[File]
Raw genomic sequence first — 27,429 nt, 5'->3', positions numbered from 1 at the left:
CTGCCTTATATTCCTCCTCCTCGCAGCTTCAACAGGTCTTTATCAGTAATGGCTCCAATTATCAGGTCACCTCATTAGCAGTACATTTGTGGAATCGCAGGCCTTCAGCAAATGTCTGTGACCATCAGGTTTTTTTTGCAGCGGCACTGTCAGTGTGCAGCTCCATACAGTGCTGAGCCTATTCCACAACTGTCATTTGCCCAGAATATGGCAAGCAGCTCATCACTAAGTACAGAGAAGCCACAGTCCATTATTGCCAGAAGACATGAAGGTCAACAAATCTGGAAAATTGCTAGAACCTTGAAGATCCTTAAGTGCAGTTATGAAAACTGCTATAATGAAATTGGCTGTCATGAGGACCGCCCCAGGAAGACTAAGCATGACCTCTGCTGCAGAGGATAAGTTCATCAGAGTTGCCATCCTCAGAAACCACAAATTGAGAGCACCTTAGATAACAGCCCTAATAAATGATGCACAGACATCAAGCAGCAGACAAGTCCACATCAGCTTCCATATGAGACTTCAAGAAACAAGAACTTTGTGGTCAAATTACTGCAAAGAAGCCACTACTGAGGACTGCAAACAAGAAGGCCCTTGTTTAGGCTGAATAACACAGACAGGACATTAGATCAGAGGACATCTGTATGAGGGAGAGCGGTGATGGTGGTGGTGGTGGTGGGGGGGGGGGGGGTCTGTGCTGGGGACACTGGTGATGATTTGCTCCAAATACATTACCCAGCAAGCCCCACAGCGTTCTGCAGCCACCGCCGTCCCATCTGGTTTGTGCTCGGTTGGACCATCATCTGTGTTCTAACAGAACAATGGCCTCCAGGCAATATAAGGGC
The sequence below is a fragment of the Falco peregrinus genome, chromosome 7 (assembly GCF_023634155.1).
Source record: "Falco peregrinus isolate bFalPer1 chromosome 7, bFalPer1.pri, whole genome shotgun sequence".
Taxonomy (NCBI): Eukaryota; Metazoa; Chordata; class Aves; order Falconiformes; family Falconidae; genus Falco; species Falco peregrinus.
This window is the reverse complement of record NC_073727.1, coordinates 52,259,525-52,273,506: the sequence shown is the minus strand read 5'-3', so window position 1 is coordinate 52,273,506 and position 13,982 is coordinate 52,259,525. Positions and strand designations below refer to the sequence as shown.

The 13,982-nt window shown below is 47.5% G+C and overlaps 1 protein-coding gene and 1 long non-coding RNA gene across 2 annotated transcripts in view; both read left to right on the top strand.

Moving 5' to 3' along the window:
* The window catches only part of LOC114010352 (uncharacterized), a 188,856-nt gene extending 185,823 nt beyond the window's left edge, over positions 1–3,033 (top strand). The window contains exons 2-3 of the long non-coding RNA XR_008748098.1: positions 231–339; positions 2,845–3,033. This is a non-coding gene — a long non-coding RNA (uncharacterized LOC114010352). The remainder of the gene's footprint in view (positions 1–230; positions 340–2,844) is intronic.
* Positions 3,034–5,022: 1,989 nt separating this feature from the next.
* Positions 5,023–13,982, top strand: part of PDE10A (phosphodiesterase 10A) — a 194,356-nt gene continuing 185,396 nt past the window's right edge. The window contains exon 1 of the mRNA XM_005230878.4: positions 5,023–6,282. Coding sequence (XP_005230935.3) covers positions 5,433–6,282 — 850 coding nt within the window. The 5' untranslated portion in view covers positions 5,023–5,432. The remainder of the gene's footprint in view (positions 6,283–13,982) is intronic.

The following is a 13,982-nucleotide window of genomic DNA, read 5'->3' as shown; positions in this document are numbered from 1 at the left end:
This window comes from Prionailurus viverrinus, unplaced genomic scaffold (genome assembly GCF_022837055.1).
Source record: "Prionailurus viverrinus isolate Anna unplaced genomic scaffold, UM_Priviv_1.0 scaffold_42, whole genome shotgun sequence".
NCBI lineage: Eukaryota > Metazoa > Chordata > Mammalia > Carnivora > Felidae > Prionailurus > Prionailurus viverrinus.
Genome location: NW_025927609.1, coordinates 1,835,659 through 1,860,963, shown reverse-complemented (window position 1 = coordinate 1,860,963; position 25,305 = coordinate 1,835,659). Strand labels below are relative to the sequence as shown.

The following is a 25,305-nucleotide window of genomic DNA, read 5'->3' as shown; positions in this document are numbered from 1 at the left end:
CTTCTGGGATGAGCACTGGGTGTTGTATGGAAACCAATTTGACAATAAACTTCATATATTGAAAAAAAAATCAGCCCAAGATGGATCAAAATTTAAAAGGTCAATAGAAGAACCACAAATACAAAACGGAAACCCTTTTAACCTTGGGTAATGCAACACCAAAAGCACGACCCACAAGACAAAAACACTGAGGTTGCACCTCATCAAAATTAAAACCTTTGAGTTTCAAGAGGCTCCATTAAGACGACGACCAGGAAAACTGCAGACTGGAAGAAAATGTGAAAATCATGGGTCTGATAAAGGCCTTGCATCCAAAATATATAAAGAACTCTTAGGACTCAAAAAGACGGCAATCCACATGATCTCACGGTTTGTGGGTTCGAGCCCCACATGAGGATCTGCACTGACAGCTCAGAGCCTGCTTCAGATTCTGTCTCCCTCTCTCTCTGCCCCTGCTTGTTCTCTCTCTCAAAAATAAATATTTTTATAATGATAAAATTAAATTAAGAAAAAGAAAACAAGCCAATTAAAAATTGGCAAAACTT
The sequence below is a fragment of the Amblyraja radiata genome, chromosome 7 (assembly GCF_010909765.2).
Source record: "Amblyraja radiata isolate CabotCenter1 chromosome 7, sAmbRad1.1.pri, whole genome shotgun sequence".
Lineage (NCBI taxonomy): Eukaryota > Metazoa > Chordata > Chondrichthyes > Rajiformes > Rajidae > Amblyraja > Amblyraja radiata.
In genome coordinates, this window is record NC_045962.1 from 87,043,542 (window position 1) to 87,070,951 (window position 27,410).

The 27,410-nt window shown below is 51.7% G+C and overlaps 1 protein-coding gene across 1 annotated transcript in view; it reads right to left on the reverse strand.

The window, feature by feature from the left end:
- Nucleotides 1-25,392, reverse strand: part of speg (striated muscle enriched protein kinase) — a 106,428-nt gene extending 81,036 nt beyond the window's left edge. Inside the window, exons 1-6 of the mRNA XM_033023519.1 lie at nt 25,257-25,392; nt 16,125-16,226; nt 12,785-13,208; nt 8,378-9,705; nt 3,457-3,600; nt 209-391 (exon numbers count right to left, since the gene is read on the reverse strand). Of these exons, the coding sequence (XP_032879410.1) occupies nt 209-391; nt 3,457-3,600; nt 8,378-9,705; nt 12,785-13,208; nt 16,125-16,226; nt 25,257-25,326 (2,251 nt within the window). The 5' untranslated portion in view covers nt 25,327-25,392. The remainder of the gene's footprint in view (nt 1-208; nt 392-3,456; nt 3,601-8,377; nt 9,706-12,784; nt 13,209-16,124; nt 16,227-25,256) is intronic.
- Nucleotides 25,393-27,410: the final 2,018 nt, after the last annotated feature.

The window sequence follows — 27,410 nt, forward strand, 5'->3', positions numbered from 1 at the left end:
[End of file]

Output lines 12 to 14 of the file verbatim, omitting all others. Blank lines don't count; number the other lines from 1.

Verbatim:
The following is a 13,982-nucleotide window of genomic DNA, read 5'->3' as shown; positions in this document are numbered from 1 at the left end:
This window comes from Prionailurus viverrinus, unplaced genomic scaffold (genome assembly GCF_022837055.1).
Source record: "Prionailurus viverrinus isolate Anna unplaced genomic scaffold, UM_Priviv_1.0 scaffold_42, whole genome shotgun sequence".